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Defining the Building Blocks of Ethics

NCJ Number
Law and Order Volume: 53 Issue: 1 Dated: January 2005 Pages: 65-68
Andrew Borrello
Date Published
January 2005
This article defines the following building blocks of police ethics: integrity, honesty, values, morals, principles, standards, courage, and civility.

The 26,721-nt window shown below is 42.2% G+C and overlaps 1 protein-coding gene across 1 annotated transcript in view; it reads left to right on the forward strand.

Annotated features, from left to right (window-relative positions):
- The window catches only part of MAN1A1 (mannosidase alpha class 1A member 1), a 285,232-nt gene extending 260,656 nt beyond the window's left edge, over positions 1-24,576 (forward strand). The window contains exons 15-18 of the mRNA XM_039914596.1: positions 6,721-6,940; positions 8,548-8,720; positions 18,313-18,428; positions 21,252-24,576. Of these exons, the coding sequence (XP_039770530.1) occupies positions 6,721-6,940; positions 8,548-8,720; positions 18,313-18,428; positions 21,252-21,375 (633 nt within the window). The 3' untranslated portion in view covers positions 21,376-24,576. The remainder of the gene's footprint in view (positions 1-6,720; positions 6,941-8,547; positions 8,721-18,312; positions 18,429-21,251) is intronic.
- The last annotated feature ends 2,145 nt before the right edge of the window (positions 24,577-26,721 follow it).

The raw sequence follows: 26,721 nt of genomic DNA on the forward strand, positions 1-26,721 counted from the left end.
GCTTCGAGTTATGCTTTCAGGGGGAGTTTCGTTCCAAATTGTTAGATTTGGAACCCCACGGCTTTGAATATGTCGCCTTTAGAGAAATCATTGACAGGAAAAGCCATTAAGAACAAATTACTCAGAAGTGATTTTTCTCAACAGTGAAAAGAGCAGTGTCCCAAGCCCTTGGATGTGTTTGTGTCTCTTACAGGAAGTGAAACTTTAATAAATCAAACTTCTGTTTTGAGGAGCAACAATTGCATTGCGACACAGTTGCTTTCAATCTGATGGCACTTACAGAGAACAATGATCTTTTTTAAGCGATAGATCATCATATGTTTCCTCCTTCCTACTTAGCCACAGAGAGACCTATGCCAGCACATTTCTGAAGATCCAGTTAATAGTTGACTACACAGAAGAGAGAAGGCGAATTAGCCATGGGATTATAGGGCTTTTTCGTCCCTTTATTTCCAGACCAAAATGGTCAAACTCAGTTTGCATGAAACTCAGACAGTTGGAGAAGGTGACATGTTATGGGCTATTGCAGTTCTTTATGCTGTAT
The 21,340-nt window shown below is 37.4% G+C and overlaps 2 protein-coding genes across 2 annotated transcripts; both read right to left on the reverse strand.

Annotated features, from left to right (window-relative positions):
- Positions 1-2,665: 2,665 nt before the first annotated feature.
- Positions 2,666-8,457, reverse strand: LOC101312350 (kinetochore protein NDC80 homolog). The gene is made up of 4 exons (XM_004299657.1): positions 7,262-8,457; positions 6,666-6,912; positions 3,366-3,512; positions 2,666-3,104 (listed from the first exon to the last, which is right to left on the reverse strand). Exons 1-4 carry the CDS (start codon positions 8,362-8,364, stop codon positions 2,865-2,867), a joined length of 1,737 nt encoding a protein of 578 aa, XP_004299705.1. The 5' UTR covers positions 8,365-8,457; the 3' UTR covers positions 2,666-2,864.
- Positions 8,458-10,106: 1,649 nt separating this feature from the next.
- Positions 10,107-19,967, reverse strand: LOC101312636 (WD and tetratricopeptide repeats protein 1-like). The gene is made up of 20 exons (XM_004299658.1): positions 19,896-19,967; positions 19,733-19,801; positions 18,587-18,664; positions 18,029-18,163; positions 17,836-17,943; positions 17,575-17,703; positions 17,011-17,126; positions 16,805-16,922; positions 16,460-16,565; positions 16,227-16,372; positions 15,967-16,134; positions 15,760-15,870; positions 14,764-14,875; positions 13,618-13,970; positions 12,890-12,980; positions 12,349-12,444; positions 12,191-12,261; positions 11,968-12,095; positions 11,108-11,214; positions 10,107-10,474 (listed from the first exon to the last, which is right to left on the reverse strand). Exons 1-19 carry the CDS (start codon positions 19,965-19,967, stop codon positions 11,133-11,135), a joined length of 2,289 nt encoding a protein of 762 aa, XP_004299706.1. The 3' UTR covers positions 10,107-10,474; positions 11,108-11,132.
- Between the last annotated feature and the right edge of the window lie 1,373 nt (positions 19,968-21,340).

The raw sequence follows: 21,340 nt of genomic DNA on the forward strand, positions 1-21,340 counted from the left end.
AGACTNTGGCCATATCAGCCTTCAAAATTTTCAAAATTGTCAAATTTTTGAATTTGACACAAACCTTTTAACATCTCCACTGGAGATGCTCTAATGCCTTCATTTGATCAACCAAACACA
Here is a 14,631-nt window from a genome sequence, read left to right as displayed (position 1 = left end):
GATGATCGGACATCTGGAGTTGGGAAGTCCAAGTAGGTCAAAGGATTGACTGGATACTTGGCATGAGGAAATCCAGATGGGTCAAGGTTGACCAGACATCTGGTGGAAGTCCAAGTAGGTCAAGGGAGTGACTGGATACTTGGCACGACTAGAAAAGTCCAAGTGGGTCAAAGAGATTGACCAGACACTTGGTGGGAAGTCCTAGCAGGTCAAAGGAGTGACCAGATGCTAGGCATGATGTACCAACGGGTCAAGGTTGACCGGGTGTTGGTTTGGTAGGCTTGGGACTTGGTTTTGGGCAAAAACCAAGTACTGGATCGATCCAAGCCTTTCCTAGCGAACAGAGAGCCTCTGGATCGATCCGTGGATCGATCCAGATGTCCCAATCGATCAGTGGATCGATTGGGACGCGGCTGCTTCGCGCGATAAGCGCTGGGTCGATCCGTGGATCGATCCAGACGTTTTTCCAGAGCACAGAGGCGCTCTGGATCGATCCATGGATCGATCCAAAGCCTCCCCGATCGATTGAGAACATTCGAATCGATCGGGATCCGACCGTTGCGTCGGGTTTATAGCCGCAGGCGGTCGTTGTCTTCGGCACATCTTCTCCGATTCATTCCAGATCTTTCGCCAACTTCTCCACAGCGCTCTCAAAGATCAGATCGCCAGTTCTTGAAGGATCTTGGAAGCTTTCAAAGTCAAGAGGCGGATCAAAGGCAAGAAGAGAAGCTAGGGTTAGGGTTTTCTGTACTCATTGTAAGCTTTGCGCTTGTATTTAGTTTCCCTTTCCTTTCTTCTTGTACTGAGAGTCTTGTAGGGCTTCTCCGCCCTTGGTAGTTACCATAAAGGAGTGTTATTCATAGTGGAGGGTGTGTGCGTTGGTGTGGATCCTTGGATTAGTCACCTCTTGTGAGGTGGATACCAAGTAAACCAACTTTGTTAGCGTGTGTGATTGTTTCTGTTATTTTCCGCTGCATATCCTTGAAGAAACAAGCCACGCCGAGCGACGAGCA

Integrity involves a firm and unwavering commitment to maintain ethical principles and standards in the face of time and temptation. Honesty involves communication that is truthful and the pursuit of policies and practices that promote truthfulness. Values mean having a body of beliefs about what has priority in defining attitudes and behaviors. Morals involve personal rules for behavior that are consistent with one's values. Police officers who are moral follow the unwritten rules associated with their values, as well as the written rules. Principles are similar to morals, but are more detailed in delineating a plan of action in putting values and morals into practice. Standards are set for officers by a professional authority that has analyzed and determined what behaviors and attitudes by officers best serve the mission and goals of policing. They pertain to ethical behaviors for police officers within the context of performing professional duties. Courage involves a commitment to adhere to the core of personal and professional ethics in the face of great pressure to depart from that commitment. Finally, civility involves treating other individuals, regardless of their socioeconomic status, with courtesy and respect.